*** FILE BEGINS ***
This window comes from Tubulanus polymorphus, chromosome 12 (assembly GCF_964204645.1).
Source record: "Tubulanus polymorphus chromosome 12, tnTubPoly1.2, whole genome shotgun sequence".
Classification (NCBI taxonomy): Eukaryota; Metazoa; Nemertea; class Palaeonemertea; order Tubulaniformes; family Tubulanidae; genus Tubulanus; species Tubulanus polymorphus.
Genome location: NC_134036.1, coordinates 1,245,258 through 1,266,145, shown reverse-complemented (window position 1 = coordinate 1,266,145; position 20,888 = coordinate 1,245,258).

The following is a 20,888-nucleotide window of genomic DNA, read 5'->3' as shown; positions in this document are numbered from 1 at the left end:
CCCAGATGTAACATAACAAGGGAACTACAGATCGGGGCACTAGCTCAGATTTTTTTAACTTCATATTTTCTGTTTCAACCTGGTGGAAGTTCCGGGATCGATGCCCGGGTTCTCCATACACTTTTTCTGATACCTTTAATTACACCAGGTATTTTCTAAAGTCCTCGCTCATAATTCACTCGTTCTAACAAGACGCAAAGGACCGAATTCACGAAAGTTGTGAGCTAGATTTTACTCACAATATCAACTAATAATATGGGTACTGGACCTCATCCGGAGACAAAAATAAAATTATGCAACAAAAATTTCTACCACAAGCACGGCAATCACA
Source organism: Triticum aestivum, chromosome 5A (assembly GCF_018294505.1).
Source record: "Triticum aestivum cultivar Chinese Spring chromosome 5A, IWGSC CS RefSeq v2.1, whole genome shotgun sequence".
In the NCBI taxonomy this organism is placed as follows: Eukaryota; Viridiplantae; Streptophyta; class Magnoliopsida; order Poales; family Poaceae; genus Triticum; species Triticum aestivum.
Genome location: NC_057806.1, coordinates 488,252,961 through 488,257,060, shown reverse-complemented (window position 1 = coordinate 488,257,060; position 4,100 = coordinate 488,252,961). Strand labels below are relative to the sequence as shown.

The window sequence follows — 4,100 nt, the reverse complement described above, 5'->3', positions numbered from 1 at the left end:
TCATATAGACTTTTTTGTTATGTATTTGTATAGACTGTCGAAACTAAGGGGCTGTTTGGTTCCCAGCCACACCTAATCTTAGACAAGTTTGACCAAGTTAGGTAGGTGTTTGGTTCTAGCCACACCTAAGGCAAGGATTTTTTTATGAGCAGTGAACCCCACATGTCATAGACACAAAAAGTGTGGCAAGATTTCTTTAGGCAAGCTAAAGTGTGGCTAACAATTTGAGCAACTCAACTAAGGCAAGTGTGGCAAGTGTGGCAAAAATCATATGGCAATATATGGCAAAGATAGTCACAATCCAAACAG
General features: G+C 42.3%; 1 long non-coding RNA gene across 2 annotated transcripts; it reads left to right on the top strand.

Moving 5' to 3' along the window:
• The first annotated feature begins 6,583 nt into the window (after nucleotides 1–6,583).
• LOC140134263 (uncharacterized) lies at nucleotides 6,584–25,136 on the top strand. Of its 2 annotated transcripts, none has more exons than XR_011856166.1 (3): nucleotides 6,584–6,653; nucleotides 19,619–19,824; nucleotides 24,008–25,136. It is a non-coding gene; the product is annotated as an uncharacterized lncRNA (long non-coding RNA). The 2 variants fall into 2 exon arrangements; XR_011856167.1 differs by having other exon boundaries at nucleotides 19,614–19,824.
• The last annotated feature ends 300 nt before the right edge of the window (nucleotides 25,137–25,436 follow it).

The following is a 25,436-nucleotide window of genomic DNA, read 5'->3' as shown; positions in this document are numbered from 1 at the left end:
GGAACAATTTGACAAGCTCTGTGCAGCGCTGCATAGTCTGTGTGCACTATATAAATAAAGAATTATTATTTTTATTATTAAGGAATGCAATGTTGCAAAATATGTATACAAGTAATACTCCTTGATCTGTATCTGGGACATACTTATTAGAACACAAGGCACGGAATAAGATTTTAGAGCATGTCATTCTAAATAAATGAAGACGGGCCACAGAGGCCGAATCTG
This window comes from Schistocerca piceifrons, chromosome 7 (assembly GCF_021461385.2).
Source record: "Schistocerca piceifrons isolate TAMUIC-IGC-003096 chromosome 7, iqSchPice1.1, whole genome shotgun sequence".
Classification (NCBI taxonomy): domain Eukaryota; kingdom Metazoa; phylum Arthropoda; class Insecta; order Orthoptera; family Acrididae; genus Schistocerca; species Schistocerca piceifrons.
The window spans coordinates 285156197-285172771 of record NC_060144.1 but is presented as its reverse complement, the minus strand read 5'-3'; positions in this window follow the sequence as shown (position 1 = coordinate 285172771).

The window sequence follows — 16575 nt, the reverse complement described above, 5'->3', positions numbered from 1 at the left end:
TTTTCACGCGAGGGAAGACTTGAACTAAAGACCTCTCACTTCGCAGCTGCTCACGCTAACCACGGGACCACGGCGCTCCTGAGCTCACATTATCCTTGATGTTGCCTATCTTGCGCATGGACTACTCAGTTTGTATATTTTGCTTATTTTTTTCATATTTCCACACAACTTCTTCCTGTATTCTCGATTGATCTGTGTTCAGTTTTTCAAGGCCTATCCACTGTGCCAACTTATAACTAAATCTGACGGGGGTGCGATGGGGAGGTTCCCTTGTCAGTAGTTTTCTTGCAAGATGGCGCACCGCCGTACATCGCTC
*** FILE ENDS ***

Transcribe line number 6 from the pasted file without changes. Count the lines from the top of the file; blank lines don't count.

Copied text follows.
CCCAGATGTAACATAACAAGGGAACTACAGATCGGGGCACTAGCTCAGATTTTTTTAACTTCATATTTTCTGTTTCAACCTGGTGGAAGTTCCGGGATCGATGCCCGGGTTCTCCATACACTTTTTCTGATACCTTTAATTACACCAGGTATTTTCTAAAGTCCTCGCTCATAATTCACTCGTTCTAACAAGACGCAAAGGACCGAATTCACGAAAGTTGTGAGCTAGATTTTACTCACAATATCAACTAATAATATGGGTACTGGACCTCATCCGGAGACAAAAATAAAATTATGCAACAAAAATTTCTACCACAAGCACGGCAATCACA